Group Policy can get very messy very fast especially in large organizations where there are hundreds of IT administrators and contractors that have created group policy objects over the years. So if you’re looking at a group policy and not understanding how it came into effect you wouldn’t be alone.
In this short article we will explain which GPO’s win when there’s a conflict and what order Group Policies are applied in.
There are two categories of precedences you need to be thinking about:
- GPO’s at different levels
- GPO’s in a given OU or Domain
1 – Which GPO Level Overrides Other GPO Levels?
This is called precedence, and you can see in the chart we built for you below that GPO’s at the OU level override GPO’s at the domain level, which override GPO’s at the site level which override a local GPO.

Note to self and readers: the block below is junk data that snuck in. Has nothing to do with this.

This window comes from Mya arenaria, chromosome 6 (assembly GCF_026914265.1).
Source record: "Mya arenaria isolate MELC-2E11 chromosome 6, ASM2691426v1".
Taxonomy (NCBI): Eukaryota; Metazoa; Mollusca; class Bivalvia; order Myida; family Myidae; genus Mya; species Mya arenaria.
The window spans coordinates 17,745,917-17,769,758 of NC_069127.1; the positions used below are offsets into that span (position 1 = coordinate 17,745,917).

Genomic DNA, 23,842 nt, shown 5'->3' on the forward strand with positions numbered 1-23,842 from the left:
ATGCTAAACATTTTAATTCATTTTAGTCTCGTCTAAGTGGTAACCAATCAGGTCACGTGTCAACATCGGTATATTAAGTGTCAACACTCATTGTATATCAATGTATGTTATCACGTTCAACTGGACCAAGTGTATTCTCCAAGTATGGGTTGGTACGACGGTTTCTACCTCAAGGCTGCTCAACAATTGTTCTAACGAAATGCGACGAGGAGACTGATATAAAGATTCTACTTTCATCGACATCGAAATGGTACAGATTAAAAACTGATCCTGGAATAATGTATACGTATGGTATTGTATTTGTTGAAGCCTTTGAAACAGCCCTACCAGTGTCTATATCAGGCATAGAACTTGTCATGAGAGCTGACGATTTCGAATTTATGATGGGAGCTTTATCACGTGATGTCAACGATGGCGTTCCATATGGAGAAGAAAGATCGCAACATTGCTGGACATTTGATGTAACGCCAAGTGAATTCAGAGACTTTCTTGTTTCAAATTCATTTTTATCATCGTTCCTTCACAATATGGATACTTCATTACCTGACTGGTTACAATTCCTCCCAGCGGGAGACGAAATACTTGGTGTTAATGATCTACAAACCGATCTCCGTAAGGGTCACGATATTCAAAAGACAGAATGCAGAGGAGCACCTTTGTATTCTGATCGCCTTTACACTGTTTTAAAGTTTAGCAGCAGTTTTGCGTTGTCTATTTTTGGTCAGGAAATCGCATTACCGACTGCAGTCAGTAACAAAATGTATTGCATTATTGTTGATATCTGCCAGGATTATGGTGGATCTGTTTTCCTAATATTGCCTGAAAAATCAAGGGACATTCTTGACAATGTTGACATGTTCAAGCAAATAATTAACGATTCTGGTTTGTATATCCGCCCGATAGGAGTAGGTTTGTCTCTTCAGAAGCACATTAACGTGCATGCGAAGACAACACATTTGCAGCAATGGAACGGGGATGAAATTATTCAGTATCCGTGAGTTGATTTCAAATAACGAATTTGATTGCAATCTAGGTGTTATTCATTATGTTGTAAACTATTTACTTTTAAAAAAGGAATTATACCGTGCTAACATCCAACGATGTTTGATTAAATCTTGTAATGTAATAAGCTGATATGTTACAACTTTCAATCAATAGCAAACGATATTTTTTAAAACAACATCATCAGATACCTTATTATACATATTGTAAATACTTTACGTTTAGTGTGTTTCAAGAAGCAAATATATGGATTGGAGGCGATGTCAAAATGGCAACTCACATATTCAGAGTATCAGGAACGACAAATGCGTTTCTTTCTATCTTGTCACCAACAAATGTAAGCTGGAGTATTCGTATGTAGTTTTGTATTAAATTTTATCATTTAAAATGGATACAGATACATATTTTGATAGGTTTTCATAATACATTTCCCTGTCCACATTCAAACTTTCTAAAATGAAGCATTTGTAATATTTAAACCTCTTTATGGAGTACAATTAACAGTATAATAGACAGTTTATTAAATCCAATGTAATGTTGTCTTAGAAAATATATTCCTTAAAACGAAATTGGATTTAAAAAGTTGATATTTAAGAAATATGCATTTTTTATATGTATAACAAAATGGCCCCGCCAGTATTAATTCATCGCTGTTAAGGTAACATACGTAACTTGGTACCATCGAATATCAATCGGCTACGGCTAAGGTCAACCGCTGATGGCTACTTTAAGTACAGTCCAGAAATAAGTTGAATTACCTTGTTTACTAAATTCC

NOTE: A higher level GPO will only override a lower level GPO when they are in conflict, otherwise they will merge together to make the changes on the local computer as if they were all in one group policy.
2 – How To View The GPO Order In A Given OU or Domain or Site?
As you can see in the screenshot below group policies can be put into a numbered order and The highest number wins when there is a conflict.
Take for example a situation show in the screenshot below in which GPO number 1 “DEFAULT DOMAIN POLICY” had Windows Update policies in it but someone had also created a completely new GPO number 3 which also contained Windows Update policies:
In this case, GPO 1 (Default Domain Policy) will override GPO 3 “Windows Update Config For Server”, because 1 is above 3.
How To Change the GPO Order:
- Launch Group Policy Management,
- Click on the Domain or the Organizational Unit (OU) or Site containing the policy order you want to change
- Click on the Linked Group Policy Objects tab
- Click on the GPO you want to have a higher precedence or a lower precedence
- Use the arrow buttons on the left to move the GPO up or down in precedence priority